It’s Not About the Machines: Cybersecurity is a Human Problem
Themes from the show floor of RSA 2018
The annual Cryptographer’s Panel spent the first 10 minutes of their discussion at the opening Keynote yesterday deriding blockchain, the trendiest technology of the year. Quantum computing and machine learning are also banner bearers for technical innovation in cybersecurity.
At the same time, however, experts around RSA have shunned the idea that technology is the answer to cybersecurity. The theme of the show—“Now Matters”—calls for the defender community to take action to prepare themselves for a better and more secure tomorrow. RSA president Rohit Ghal called “the death of the silver bullet fantasy” a major win for cybersecurity. Meanwhile McAfee CEO Christopher Young called for a culture shift across organizations to realize that cybersecurity is everyone’s responsibility.
This theme has echoed across the rest of the conference as well.
Technology Does Not Make Security
Panelists have addressed blockchain in nearly every session, either bringing it up themselves or responding to questions from the audience.
In a panel about building trust in an insecure world, Adam Ross, a manager at GmbH, noted that blockchain does not build trust. It is merely a means to store data, and does little to guarantee that the information it stores can be trusted.
In the same vein, machine learning technology is a valuable supplement to human cybersecurity teams, which are understaffed with skilled workers. But machine learning processes are highly corruptible if not properly secured.
Even encryption, an almost automatic part of privacy and security processes by now, only works if there is a deliberate decision.
“It’s easier to say I can’t than I won’t,” said Moxie Marlinspike, founder of Signal.
Organizations that have taken custody of our data are under constant pressure to divulge that information to governments. If they care to protect our data, they need to build their systems in a way that no one can access it, not even themselves.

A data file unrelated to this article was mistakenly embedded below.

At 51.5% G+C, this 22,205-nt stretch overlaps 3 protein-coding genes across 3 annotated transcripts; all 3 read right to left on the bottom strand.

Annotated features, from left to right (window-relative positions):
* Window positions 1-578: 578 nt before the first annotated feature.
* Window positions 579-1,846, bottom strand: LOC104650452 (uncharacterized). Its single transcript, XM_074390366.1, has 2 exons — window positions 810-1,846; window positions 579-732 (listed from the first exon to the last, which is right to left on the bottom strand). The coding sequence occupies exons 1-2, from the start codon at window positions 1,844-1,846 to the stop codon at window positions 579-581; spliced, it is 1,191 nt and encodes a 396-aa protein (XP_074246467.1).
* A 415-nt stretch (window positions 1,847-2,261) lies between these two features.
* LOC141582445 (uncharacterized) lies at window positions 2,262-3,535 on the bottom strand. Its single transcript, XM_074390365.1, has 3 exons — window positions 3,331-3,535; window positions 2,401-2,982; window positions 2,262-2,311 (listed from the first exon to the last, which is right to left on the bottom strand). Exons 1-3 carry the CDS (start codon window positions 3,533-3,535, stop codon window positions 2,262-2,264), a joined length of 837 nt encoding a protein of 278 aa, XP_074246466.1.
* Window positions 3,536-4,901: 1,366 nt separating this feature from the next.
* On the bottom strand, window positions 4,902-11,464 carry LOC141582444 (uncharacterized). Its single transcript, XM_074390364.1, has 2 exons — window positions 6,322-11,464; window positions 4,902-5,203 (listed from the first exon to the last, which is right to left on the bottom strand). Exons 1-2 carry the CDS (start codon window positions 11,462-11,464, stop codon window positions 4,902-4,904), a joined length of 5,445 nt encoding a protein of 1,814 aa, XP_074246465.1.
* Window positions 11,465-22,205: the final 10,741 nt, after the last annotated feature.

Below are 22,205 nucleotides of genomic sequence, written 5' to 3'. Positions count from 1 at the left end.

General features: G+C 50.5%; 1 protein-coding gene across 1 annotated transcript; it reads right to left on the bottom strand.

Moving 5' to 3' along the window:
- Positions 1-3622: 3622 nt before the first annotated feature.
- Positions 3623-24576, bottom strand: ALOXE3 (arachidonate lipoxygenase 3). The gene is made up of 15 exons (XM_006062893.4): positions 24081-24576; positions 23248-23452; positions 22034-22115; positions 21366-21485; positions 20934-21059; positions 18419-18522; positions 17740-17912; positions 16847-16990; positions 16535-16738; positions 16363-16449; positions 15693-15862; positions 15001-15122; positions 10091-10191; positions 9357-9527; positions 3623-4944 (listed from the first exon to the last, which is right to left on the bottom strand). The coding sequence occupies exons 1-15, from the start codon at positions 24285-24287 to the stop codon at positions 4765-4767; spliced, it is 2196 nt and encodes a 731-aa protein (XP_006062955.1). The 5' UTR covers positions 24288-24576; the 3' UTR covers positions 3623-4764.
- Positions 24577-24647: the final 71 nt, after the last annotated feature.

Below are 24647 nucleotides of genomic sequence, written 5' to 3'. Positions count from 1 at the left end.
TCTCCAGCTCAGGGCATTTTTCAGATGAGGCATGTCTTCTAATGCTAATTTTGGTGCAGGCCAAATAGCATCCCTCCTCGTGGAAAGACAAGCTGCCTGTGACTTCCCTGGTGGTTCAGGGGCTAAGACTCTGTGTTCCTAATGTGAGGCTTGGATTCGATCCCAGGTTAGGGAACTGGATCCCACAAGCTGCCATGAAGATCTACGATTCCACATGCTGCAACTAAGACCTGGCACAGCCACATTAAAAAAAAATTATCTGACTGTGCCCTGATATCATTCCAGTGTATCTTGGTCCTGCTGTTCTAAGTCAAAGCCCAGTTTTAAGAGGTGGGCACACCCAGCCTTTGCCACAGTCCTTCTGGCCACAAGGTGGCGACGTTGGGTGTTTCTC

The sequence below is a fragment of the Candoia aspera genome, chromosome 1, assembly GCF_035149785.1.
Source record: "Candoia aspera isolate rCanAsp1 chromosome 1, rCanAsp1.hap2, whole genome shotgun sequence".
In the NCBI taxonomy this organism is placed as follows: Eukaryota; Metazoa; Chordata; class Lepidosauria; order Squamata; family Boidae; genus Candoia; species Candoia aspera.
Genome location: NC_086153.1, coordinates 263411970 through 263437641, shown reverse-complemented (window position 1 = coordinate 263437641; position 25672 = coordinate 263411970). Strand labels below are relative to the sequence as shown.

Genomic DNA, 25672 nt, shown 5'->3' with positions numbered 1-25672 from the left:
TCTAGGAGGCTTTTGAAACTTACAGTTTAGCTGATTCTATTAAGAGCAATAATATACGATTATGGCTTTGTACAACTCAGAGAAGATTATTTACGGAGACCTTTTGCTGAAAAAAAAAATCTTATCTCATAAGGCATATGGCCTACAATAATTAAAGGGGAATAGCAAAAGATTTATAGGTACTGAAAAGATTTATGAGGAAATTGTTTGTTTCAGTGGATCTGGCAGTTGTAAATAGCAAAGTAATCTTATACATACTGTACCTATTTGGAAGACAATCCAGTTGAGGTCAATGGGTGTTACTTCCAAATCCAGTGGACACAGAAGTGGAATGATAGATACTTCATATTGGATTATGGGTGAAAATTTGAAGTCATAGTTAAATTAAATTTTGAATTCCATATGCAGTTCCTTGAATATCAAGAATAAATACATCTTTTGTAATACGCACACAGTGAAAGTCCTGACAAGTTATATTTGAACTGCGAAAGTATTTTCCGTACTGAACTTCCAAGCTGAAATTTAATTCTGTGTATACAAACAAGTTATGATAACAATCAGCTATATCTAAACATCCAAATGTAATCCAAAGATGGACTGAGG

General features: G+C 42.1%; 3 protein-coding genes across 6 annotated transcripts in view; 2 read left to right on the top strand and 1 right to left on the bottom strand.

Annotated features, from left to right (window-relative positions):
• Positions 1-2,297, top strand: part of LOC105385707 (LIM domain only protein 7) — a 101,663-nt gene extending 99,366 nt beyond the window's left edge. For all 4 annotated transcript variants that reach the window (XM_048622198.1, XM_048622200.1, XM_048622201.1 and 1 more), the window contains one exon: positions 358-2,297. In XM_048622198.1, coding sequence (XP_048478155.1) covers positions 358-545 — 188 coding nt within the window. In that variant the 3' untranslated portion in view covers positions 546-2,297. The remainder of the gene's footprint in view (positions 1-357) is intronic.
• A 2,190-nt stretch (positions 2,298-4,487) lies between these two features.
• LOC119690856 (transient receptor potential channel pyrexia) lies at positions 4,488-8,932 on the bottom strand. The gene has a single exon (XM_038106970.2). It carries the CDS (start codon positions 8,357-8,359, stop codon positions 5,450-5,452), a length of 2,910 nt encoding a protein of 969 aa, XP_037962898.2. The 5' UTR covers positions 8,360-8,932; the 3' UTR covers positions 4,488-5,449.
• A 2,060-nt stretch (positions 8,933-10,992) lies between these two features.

The Importance of a Sound Strategy
While technical solutions are an important part of security, it’s how they are used that makes security. In the past, there has been a culture of treating security as an afterthought. Now, the question of how to use that technology is a question that has been the subject of many panels across the show.
While the answer is far from simple, two essential parts of it are building a sound business case for cybersecurity and focusing on outcomes. What this accomplishes is up-leveling the conversation around cybersecurity issues so that executives don’t feel lost in the technical quagmire of the day-to-day operations. It also opens to door to understanding what is important in this task.
Theresa Payton, CEO and President, Fortalice Solutions and former White House CIO, noted in a panel the importance of prioritization. Limited resources mean that no organization can protect all of its data equally well. Deciding what is important and starting a conversation about what a cybersecurity program should do lead to the beginning of a plan.
We will always need innovation in cybersecurity to keep ahead of the hackers that threaten our digital landscape. Tools, platforms and techniques that make it easier to identify and stop hacker activity will always help, but many of the innovations we need are in the processes we use to make our organizations secure. Remember that people are part of this too.